The cover was created by Alex Albornoz, whom I found through the site 99designs. Alex is an extremely talented artist who gave me things in this cover that I didn't even know I wanted. She was also immensely patient and very easy to work with. AI may be a cheaper route for getting a cover done, but a computer can't replace the quality and imagination of living breathing creative professionals like Alex. I hope you are as pleased with the results as I am!
I love a good Latin phrase, and the title of this entry is my favorite. It translates roughly to “I shall find a way or make one.” The words embody determination in the face of adversity; seeing something through, come Hell or high water; succeeding by any means available. It is the battle cry of the underdog, of someone with a tough road. So, what does that have to do with me and my debut novel? A lot, it turns out.
About six months ago, I finished writing Sword of the Feara, the first of what will become a series. After reading through it for the umpteenth time, I believed I had a damn good novel to sell. I eagerly plunged into the process of querying for an agent. To be “traditionally published” by a publishing company (large or small), one almost always needs the services of an agent. Some writers talk about their “dream agent,” or venerate them like they’re rock stars or something. In fact, they’re basically just headhunters for publishers. So, I started querying, hoping that my pitch letter and first ten pages would get picked.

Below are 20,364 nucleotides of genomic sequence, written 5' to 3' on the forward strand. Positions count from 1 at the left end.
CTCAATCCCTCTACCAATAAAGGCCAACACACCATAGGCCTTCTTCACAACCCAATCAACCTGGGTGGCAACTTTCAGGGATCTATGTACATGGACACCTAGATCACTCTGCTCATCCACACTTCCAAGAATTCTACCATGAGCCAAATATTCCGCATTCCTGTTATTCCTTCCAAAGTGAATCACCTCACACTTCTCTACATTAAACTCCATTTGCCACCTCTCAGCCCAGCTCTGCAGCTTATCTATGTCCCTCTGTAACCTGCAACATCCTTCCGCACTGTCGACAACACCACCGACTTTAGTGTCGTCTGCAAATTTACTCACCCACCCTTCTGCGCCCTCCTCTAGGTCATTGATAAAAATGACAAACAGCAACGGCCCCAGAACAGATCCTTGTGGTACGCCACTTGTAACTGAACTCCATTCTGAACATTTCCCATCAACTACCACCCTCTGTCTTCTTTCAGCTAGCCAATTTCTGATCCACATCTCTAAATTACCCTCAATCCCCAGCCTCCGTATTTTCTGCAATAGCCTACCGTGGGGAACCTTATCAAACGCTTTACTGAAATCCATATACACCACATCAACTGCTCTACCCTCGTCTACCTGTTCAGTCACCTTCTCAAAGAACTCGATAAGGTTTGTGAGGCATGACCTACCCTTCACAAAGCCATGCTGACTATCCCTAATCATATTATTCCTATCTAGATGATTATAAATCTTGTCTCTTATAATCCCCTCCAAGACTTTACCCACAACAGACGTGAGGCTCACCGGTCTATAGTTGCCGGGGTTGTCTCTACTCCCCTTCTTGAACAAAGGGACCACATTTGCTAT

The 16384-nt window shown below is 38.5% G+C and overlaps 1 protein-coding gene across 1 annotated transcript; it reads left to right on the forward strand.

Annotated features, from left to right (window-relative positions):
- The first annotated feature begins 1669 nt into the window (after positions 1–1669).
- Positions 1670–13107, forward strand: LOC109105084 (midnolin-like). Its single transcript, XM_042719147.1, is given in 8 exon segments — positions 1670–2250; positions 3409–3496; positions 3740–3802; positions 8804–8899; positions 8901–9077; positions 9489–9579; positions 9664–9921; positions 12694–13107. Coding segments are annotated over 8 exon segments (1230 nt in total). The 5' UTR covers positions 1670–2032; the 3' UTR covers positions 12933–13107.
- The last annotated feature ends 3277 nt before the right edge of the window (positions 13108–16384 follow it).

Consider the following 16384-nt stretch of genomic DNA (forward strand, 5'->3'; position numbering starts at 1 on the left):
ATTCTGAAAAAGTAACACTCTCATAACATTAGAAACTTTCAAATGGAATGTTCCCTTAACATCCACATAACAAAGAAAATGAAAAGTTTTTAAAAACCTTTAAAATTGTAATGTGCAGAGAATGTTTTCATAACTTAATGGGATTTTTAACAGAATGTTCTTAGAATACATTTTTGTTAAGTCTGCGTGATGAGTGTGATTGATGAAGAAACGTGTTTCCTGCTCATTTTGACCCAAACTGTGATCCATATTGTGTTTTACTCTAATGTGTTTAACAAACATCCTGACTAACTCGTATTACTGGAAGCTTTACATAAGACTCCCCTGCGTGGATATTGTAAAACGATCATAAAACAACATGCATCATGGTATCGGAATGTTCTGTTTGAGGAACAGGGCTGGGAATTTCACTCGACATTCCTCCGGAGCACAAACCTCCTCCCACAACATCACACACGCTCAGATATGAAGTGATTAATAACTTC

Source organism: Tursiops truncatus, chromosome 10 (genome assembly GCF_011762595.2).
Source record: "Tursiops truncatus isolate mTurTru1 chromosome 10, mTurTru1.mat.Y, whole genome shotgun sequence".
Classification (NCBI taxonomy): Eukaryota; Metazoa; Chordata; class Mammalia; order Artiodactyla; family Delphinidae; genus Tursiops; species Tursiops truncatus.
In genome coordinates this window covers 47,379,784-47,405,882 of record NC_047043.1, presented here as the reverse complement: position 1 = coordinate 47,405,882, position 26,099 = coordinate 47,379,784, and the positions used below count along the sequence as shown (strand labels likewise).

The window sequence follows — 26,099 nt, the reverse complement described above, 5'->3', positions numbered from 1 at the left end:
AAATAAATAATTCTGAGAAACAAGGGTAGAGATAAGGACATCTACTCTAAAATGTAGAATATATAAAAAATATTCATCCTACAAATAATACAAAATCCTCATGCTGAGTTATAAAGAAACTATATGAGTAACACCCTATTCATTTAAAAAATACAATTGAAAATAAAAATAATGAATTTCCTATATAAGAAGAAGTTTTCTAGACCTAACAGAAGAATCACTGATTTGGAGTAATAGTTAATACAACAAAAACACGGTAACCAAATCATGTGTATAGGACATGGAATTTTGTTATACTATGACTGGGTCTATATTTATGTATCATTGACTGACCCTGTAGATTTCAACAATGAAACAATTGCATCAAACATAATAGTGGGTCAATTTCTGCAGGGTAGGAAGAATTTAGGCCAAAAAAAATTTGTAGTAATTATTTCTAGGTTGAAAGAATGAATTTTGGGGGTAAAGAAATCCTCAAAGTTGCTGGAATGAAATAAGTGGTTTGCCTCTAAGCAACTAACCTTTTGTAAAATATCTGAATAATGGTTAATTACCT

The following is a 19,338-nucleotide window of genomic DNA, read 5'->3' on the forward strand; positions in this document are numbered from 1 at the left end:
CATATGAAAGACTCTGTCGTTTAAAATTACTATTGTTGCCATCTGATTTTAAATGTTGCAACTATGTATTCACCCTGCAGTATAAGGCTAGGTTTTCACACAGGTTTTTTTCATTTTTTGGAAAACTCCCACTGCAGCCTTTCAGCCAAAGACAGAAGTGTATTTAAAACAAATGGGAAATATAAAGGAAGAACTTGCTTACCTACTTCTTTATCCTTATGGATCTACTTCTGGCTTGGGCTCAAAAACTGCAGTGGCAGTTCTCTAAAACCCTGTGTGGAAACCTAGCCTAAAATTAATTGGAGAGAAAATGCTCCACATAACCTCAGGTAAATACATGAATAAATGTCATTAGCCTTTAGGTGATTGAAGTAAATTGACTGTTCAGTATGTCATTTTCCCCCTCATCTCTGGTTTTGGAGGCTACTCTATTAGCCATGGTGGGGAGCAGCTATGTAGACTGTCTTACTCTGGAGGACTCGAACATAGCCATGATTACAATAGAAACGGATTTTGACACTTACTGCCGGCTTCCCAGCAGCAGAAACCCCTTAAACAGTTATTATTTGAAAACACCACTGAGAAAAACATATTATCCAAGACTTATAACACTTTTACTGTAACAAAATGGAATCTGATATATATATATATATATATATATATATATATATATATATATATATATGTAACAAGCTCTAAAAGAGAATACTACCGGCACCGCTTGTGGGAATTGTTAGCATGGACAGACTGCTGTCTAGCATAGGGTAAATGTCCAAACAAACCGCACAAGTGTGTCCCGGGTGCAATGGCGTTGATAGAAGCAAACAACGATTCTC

As the polite rejections of my initial queries trickled in, I began to look deeper into traditional publishing vs. self-publishing. I learned that self-publishing would be a much faster route to seeing my book in print, and that it was really the only way I would get to design my own cover concept. I also learned that the traditional publishers still expected the authors to do most of the marketing… literally the one thing I was trying to get traditionally published to avoid. Other depressing facts I learned was that getting an agent was far from a guarantee of getting published, and agents could drop you after a while if they couldn’t sell your idea.
So, after about 30 or so queries sent, I decided traditional wasn’t the way for me. I worked too damned hard on my novel to put it into someone else’s hands, so instead of looking for a way I decided to make one and go the “indie” route. I keep all rights to my work. I decide when the book gets released. I design my cover concept (with a good deal of help from immensely talented artist Alex Albornoz). My novel will be published on my terms and on my timeline.
Some people still look down their noses at indie books, an outlook that I suspect the traditional publishing world quietly encourages. To be fair, I’ve read some very rough indie published works. But there are great indie books out there and they are gradually changing the public's perception of self-published work. I hope my novel comes to be known as one of them.